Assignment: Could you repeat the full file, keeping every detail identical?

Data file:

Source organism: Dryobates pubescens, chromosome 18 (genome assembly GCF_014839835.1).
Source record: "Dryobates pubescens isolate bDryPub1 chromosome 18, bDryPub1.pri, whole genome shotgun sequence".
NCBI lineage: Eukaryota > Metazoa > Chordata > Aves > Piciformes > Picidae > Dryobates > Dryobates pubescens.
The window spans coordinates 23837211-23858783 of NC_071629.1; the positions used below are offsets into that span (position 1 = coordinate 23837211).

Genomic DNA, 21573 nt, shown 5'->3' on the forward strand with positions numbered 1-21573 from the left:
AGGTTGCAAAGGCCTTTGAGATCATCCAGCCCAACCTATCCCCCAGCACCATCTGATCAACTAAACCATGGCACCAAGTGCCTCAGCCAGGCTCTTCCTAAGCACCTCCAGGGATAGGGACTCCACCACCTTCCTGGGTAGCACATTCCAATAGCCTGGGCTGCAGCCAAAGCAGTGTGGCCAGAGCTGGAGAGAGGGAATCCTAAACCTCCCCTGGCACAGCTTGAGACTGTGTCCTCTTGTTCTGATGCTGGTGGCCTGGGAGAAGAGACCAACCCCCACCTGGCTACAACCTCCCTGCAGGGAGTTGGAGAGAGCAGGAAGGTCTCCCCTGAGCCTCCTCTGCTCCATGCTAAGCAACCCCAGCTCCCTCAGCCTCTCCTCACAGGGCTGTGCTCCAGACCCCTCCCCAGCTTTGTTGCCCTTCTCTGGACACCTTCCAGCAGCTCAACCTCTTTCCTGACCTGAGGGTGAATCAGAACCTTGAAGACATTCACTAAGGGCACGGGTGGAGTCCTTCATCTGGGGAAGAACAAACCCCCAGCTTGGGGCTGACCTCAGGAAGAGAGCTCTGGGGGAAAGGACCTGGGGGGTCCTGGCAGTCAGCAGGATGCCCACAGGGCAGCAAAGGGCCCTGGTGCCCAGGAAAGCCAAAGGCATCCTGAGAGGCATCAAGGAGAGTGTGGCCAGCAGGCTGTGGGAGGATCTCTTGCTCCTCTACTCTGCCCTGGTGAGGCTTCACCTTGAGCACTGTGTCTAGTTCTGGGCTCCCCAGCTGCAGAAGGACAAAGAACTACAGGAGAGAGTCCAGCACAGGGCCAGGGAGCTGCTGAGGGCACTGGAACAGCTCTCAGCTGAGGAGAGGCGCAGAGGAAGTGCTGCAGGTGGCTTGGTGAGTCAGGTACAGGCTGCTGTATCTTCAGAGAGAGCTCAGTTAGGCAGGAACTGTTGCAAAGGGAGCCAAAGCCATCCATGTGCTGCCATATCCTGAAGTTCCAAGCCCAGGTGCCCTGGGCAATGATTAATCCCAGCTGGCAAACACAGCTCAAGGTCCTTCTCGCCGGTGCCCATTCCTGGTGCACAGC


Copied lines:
Source organism: Dryobates pubescens, chromosome 18 (genome assembly GCF_014839835.1).
Source record: "Dryobates pubescens isolate bDryPub1 chromosome 18, bDryPub1.pri, whole genome shotgun sequence".
NCBI lineage: Eukaryota > Metazoa > Chordata > Aves > Piciformes > Picidae > Dryobates > Dryobates pubescens.
The window spans coordinates 23837211-23858783 of NC_071629.1; the positions used below are offsets into that span (position 1 = coordinate 23837211).

Genomic DNA, 21573 nt, shown 5'->3' on the forward strand with positions numbered 1-21573 from the left:
AGGTTGCAAAGGCCTTTGAGATCATCCAGCCCAACCTATCCCCCAGCACCATCTGATCAACTAAACCATGGCACCAAGTGCCTCAGCCAGGCTCTTCCTAAGCACCTCCAGGGATAGGGACTCCACCACCTTCCTGGGTAGCACATTCCAATAGCCTGGGCTGCAGCCAAAGCAGTGTGGCCAGAGCTGGAGAGAGGGAATCCTAAACCTCCCCTGGCACAGCTTGAGACTGTGTCCTCTTGTTCTGATGCTGGTGGCCTGGGAGAAGAGACCAACCCCCACCTGGCTACAACCTCCCTGCAGGGAGTTGGAGAGAGCAGGAAGGTCTCCCCTGAGCCTCCTCTGCTCCATGCTAAGCAACCCCAGCTCCCTCAGCCTCTCCTCACAGGGCTGTGCTCCAGACCCCTCCCCAGCTTTGTTGCCCTTCTCTGGACACCTTCCAGCAGCTCAACCTCTTTCCTGACCTGAGGGTGAATCAGAACCTTGAAGACATTCACTAAGGGCACGGGTGGAGTCCTTCATCTGGGGAAGAACAAACCCCCAGCTTGGGGCTGACCTCAGGAAGAGAGCTCTGGGGGAAAGGACCTGGGGGGTCCTGGCAGTCAGCAGGATGCCCACAGGGCAGCAAAGGGCCCTGGTGCCCAGGAAAGCCAAAGGCATCCTGAGAGGCATCAAGGAGAGTGTGGCCAGCAGGCTGTGGGAGGATCTCTTGCTCCTCTACTCTGCCCTGGTGAGGCTTCACCTTGAGCACTGTGTCTAGTTCTGGGCTCCCCAGCTGCAGAAGGACAAAGAACTACAGGAGAGAGTCCAGCACAGGGCCAGGGAGCTGCTGAGGGCACTGGAACAGCTCTCAGCTGAGGAGAGGCGCAGAGGAAGTGCTGCAGGTGGCTTGGTGAGTCAGGTACAGGCTGCTGTATCTTCAGAGAGAGCTCAGTTAGGCAGGAACTGTTGCAAAGGGAGCCAAAGCCATCCATGTGCTGCCATATCCTGAAGTTCCAAGCCCAGGTGCCCTGGGCAATGATTAATCCCAGCTGGCAAACACAGCTCAAGGTCCTTCTCGCCGGTGCCCATTCCTGGTGCACAGC